There are a number of things that the Office can do to accomplish those missions. One of the most important things that the office can do is to coordinate information threat sharing between government agencies. This is especially important in light of the fact that California's elections are run by our counties. By taking the lead on sharing threat information and identifying steps for threat mitigation, the Office of Election Cybersecurity will be especially important for helping counties with fewer available resources to protect against cyber threats. Similarly, I expect the Office to play a crucial role in developing best practices for protecting election infrastructure from cyber threats and identifying resources available to state and county elections officials. Finally, I expect that the Office will play a critical role in counteracting false and misleading information about the electoral process that has the potential to confuse and disenfranchise voters.
4) The bill tackles countering misinformation published online about the electoral process that might suppress voter turnout. Can you provide a few examples of misinformation the law will address?
The Office of Elections Cybersecurity will be tasked with monitoring for misleading information regarding the electoral process that may suppress voter participation or otherwise undermine the integrity of our elections. Among the types of misinformation that we have seen in previous elections are social media posts that instruct voters that they can cast their vote by text or online, or that contain erroneous information about the dates, times, or locations where voters can cast a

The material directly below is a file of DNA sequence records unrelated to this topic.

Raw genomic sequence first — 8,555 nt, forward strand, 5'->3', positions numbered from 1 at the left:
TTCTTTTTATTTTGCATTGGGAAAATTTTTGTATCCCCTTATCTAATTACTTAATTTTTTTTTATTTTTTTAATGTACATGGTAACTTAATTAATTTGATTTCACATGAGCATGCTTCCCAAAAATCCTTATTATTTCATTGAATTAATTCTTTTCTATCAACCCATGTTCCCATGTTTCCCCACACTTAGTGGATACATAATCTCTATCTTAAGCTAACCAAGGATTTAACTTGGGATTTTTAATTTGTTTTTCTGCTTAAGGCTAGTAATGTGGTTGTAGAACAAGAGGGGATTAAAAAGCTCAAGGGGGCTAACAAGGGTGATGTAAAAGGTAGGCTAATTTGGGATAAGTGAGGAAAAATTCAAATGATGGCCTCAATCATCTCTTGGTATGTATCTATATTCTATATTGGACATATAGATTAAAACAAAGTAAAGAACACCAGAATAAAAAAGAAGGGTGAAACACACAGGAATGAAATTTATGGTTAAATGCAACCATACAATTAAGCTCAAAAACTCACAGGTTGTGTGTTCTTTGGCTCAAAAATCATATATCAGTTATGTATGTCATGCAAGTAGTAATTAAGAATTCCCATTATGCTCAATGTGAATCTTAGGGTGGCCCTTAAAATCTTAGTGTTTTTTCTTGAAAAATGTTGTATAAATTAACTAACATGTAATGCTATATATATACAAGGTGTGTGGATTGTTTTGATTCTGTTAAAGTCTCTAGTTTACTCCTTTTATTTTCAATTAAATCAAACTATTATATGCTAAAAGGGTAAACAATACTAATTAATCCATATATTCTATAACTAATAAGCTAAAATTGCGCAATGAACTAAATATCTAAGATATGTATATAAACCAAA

ballot. We've also seen a lot of misinformation about the requirements to vote—whether voters are required to provide photo identification in order to cast a ballot, for example (there is no such requirement in California).
This year I also authored a bill, AB 1678, that makes it a misdemeanor in California to distribute false information about the time, place, or manner of voting, including the qualifications to vote, if such efforts are done willfully and with the intent to deceive voters. This new law also clearly applies to the distribution of false information on the Internet. Previously, state law made it a misdemeanor to distribute false information about a voter's polling place, but was silent about other types of disinformation. The law also needed to be modernized to account for disinformation spread online and via social media.
5) Looking ahead, do you expect California to move towards online voting? If yes, why? If not, why not?
While online voting would be convenient for many voters, and has the potential to improve voter participation, it would be reckless for the state to move in that direction unless and until we are certain that it can be done securely. One of the lessons of the 2016 Presidential election is that there is no shortage of bad actors who will try to interfere with our nation's elections. Even if we were confident that we could develop a system for online voting that could protect against any such attacks—and I'm not convinced that we can at this point—using such a system still would be unacceptable if voters don't have trust in the outcome of elections that are conducted using the system.
Earlier this month, the National Academies of Sciences, Engineering, and Medicine issued a report on the future of voting in the United States. Among other things, the report concluded that "the risks currently associated with Internet voting are more significant than the benefits" and that "[s]ecure Internet voting will likely not be feasible in the near future." Until there is a consensus within the scientific and technology communities that Internet voting can be done securely, I think that California is best served by continuing its longstanding prohibition against voting systems being connected to the Internet or having any sort of wireless capabilities.